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Despite nearby clashes, refugee life continues as usual in eastern Chad

Despite nearby clashes, refugee life continues as usual in eastern Chad

From helping rape survivors to updating refugee cards: A day in the life of a UNHCR community services worker in a refugee camp in eastern Chad is an eye-opening experience.
29 December 2005
A UNHCR community services assistant (standing, right) takes part in a workshop training refugee midwives in Mile Camp, eastern Chad.

MILE REFUGEE CAMP, Chad, 29 Dec. (UNHCR) - The 27-year-old Sudanese refugee woman is lying on a mat on the floor of her tent. Covered with a thin blanket, with a shawl over her shoulders, she is barely moving. The woman, Fatima,* scarcely glances at the nurse and the UNHCR community services officer who come in to take care of her.

"My back is hurting and I have pain in my arms, my legs and all over.... I can hardly walk," Fatima starts telling the nurse in a whisper. "Two men on camels ... nomad people attacked me and beat me with sticks. They walked all over me."

Three days earlier the mother of two was raped by two men while collecting firewood outside Mile refugee camp in eastern Chad, where she lives with her family. When she didn't return to the camp, her family searched for her and found Fatima unconscious in a field.

At first she refused to report the rape, fearing the reaction from neighbours and family. Rape is not talked about openly in Sudanese society - not even among the women. But after three days, Fatima's condition worsened and her family went to the camp's health clinic for help. A nurse and a UNHCR community services assistant go to Fatima's tent to make sure she gets good health care, proper medical tests and psychological counselling, and to report the crime to the authorities as well.

"Something as simple as collecting firewood to cook dinner for the children happens to be a dangerous activity for women refugees in eastern Chad," says Béatrice Danezoune, the UNHCR community services assistant. "Too often they are victims of violence and rape. Although refugee women are very well aware not to go alone outside the camp but only in larger groups, some, like Fatima, just venture on their own." To prevent violence against refugee women, UNHCR has put in place organized deliveries of firewood inside the camp, but some women venture out anyway.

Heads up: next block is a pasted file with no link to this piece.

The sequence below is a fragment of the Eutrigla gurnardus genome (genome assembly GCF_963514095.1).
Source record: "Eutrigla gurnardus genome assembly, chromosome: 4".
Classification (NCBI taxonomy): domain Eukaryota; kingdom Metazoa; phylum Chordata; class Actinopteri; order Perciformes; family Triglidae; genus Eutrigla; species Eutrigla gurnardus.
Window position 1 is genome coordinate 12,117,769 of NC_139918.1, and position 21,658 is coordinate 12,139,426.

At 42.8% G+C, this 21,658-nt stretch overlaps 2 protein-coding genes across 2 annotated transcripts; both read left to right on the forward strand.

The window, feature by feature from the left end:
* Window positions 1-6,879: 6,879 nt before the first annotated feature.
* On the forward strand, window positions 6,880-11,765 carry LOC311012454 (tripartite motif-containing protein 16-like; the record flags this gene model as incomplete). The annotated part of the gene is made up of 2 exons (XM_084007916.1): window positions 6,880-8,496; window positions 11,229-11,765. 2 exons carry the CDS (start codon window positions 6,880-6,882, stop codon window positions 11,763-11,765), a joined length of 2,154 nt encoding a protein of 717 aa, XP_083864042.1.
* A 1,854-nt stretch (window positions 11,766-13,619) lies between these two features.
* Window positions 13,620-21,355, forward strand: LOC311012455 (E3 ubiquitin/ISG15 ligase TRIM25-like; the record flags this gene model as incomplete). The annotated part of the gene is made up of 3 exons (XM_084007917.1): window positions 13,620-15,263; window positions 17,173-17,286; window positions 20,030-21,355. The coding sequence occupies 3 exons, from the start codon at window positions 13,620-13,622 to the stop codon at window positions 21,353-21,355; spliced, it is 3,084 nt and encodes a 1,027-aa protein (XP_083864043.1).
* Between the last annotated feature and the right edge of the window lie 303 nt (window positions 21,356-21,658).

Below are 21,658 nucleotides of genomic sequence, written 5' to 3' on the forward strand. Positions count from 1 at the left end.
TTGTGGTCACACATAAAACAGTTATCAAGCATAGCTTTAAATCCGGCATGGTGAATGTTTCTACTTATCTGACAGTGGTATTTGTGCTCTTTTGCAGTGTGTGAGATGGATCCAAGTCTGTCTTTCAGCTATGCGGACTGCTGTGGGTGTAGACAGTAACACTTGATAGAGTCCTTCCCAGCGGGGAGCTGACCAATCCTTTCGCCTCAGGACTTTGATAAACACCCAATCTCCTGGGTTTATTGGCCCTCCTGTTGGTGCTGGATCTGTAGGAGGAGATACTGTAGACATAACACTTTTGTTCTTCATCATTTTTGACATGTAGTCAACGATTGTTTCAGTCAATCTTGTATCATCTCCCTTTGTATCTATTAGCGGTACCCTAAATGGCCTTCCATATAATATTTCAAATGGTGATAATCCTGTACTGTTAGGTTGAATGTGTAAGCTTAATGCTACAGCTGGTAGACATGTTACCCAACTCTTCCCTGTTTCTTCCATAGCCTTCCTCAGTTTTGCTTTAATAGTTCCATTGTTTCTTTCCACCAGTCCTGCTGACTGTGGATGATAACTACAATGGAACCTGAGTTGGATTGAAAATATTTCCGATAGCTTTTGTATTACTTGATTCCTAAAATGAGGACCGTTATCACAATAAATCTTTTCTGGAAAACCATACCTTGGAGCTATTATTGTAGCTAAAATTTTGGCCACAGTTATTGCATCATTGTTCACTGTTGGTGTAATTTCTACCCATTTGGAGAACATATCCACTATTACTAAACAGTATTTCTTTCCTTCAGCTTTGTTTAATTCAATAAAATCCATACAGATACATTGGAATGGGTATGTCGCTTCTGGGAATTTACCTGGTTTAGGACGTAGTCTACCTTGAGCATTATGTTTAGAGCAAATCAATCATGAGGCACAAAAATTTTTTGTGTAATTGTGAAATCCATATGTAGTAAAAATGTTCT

Béatrice is a 23-year-old Chadian woman working for UNHCR in Guéréda's field office. Two major refugee camps are located near the town of Guéréda - Mile (pop. 13,063) and Kounoungou (11,393). Béatrice is among the dozen or so community services assistants working for UNHCR in eastern Chad. Their tasks vary from providing training to refugees, to making sure that vulnerable refugees have what they need to live peacefully in the camp. It is also her job to report rapes, domestic violence cases and to make sure the authorities chase the culprits.

Despite clashes between Chadian forces and armed groups along the border in recent weeks, life continues as usual in refugee camps in eastern Chad, where some 200,000 refugees from Sudan's Darfur region live in 12 camps. Humanitarian aid workers are as dedicated as ever: food distribution, education and health services are provided; protection services are ongoing. Following one UNHCR community services assistant for one day is an eye-opening experience.

In the course of a day Béatrice deals with many issues. The refugees consider her a problem-solver. Rape victims, domestic violence, genital mutilation, forced marriages and lost refugee cards - these just a few of the problems facing Béatrice and her colleagues every day.